Asymptomatic Plasmodium infection in a residual malaria transmission area in the Atlantic Forest region: Implications for elimination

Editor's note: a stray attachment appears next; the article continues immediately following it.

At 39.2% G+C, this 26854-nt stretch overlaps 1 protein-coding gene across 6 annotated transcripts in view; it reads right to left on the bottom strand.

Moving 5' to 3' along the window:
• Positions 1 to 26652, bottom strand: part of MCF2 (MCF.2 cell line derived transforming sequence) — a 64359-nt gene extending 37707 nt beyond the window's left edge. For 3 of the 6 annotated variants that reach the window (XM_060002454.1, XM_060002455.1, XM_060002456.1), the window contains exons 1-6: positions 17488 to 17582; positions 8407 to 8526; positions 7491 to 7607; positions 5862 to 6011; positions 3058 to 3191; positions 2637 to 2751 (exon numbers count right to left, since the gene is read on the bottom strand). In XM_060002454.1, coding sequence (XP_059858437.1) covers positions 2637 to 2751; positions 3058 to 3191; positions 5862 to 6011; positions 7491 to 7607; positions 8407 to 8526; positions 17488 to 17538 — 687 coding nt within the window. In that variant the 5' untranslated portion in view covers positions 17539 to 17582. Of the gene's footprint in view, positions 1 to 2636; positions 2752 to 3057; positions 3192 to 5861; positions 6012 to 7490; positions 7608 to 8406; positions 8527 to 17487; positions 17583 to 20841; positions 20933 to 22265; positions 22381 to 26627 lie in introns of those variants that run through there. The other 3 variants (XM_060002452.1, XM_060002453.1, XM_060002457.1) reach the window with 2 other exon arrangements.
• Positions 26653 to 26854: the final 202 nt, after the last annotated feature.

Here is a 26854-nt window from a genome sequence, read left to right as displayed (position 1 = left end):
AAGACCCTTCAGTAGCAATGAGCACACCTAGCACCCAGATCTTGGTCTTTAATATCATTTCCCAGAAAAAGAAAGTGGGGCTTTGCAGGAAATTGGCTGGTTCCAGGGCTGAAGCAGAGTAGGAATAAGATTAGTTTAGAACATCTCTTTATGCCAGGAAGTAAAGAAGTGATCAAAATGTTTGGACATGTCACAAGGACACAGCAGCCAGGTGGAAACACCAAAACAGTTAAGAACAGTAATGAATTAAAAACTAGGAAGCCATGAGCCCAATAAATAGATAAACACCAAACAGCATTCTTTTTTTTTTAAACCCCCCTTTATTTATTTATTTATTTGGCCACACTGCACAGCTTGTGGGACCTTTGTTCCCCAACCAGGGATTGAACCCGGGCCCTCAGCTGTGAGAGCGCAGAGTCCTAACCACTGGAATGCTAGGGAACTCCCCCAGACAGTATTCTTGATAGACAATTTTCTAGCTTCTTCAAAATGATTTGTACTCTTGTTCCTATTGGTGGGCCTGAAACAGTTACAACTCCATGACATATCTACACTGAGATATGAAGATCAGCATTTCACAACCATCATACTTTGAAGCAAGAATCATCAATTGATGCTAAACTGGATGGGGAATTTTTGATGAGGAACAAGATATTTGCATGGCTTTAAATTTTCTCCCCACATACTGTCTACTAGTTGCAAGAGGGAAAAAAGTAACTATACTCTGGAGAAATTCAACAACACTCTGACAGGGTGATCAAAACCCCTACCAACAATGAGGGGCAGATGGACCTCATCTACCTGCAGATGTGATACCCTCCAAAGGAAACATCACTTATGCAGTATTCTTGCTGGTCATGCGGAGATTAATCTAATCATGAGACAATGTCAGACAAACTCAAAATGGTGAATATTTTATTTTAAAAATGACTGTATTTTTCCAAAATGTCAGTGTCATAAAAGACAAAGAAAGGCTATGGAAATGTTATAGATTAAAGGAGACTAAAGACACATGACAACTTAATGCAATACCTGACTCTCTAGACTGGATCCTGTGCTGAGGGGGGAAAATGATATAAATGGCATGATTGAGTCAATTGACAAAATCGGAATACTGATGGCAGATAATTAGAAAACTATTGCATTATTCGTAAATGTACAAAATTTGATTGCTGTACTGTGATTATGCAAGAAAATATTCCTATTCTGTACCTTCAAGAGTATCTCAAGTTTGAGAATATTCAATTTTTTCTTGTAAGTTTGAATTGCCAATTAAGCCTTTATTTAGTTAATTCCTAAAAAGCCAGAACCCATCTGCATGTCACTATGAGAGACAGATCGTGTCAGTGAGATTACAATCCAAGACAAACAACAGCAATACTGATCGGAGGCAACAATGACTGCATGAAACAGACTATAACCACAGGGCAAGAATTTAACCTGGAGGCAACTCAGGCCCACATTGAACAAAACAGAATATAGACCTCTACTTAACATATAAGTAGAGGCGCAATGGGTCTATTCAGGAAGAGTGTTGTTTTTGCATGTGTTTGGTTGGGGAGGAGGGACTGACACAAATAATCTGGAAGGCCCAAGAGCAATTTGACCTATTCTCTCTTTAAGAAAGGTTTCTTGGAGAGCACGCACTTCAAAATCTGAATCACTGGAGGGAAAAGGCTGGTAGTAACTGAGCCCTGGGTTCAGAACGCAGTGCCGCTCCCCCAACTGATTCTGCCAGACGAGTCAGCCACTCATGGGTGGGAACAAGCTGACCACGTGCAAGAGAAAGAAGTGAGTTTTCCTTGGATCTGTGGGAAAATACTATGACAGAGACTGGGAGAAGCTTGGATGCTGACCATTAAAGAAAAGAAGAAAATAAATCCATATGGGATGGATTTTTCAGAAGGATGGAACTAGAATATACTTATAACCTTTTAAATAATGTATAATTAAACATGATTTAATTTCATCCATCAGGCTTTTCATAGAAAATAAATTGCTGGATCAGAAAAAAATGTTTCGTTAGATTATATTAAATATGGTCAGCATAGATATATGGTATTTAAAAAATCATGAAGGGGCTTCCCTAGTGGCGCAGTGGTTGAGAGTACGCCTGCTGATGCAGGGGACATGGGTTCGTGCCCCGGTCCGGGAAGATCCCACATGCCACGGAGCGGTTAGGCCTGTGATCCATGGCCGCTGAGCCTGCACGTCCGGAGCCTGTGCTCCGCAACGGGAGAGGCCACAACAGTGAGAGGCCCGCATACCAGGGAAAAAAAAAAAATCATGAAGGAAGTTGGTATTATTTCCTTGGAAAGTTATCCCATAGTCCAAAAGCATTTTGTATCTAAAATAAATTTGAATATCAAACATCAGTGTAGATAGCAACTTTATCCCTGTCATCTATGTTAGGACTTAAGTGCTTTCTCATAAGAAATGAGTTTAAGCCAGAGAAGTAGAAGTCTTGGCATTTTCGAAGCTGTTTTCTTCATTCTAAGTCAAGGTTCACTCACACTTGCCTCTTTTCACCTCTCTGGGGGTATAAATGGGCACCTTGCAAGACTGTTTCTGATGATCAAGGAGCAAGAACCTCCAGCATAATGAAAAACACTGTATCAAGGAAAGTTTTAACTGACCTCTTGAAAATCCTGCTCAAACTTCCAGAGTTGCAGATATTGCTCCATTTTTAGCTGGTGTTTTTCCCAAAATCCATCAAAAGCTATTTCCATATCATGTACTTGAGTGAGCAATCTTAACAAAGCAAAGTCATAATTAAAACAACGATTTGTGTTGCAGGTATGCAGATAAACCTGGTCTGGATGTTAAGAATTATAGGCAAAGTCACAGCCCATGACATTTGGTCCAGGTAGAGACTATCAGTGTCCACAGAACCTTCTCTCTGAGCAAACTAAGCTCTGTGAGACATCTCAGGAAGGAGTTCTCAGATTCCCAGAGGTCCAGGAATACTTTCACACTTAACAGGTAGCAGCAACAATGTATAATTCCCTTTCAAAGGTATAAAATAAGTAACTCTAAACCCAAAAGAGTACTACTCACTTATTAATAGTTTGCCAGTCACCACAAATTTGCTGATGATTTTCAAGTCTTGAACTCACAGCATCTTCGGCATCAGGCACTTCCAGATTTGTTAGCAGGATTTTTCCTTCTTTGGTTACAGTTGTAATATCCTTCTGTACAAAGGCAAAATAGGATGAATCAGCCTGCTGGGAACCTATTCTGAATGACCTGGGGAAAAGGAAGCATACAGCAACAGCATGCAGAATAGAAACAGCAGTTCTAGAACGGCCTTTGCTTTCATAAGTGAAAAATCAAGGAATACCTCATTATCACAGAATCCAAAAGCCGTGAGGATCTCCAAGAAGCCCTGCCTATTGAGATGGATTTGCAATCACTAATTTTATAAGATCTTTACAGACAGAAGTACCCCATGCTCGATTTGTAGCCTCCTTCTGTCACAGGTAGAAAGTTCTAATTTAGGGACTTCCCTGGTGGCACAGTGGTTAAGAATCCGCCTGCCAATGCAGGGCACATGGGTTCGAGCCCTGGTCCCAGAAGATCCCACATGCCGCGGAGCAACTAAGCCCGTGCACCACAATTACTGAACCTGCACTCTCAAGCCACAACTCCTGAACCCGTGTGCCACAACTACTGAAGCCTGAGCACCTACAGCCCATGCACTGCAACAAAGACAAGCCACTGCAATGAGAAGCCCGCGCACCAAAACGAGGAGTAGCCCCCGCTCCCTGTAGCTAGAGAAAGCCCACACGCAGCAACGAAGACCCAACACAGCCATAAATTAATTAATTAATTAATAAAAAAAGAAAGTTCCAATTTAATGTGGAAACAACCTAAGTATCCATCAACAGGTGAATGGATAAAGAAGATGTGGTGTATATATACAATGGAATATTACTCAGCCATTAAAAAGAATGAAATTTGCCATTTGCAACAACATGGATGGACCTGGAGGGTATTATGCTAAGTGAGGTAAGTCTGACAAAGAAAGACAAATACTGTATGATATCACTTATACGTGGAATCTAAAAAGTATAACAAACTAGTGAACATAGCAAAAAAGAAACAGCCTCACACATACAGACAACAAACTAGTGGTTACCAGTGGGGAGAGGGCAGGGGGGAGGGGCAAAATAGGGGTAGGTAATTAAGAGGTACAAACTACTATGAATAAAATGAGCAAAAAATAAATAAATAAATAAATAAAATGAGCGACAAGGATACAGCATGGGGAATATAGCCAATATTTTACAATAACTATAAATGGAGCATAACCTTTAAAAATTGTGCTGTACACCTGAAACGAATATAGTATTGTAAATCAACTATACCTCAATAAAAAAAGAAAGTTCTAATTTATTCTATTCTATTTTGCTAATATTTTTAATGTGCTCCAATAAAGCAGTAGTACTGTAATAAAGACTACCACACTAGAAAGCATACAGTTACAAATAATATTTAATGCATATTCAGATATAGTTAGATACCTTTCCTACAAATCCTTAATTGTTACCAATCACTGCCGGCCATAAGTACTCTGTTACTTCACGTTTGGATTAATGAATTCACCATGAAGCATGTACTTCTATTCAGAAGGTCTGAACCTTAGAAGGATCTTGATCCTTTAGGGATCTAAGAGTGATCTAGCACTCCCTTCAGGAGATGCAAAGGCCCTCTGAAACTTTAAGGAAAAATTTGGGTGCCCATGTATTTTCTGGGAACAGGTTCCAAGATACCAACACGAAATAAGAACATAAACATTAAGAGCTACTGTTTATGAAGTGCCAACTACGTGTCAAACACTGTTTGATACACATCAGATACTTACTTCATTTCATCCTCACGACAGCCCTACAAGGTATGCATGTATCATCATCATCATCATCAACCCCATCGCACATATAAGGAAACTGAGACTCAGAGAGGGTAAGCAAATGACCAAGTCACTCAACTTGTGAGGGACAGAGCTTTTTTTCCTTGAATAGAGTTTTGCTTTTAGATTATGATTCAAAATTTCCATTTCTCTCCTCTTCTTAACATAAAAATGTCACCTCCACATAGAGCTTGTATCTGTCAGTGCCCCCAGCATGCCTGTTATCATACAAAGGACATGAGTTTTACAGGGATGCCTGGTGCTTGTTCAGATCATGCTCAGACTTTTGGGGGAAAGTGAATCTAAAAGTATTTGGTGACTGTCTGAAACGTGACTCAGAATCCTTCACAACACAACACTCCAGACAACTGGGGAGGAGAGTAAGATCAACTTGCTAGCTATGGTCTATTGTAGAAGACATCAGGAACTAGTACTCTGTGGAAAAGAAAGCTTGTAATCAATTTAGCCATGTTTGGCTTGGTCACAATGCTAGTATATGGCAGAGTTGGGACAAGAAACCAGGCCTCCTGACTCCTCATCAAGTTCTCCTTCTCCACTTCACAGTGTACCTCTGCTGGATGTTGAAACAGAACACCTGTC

Abstract INTRODUCTION: Elimination of malaria in areas of interrupted transmission warrants careful case assessment to avoid the reintroduction of this disease. Occasional malaria cases are reported among visitors of the Atlantic Forest area of Brazil, while data on residents of this area are scarce. METHODS: A sectional study was carried out to examine 324 individuals living in a municipality where autochthonous cases were detected. RESULTS: Asymptomatic Plasmodium infections were detected in 2.8% of the individuals by polymerase chain reaction (PCR), with one case of P. falciparum (0.3%), two cases of P. vivax (0.6%), and six cases of P. malariae (1.9%). The thick blood smears were negative in all individuals. Serological tests performed in 314 subjects were reactive in 11.1%, with 3.5% for P. falciparum and 7.7% for P. vivax. A subsample of 42 reactive individuals for any Plasmodium species showed P. malariae in 30.9% of specimens. Individuals who entered the Atlantic Forest region were 2.7 times more likely to exhibit reactive serology for P. vivax compared with individuals who did not enter this region (p<0.05). Children <15 years had a higher chance of reactive serology for P. falciparum and P. vivax than individuals ≥15 years of age (p<0.05). Individuals living in the Paraiso district had a higher chance of reactive serology for P. vivax compared to other districts (p<0.05). No associations were found between sex, past exposure to malaria, or serological response to antibodies of any Plasmodium species. CONCLUSIONS: The implications of these results for the elimination of malaria were discussed.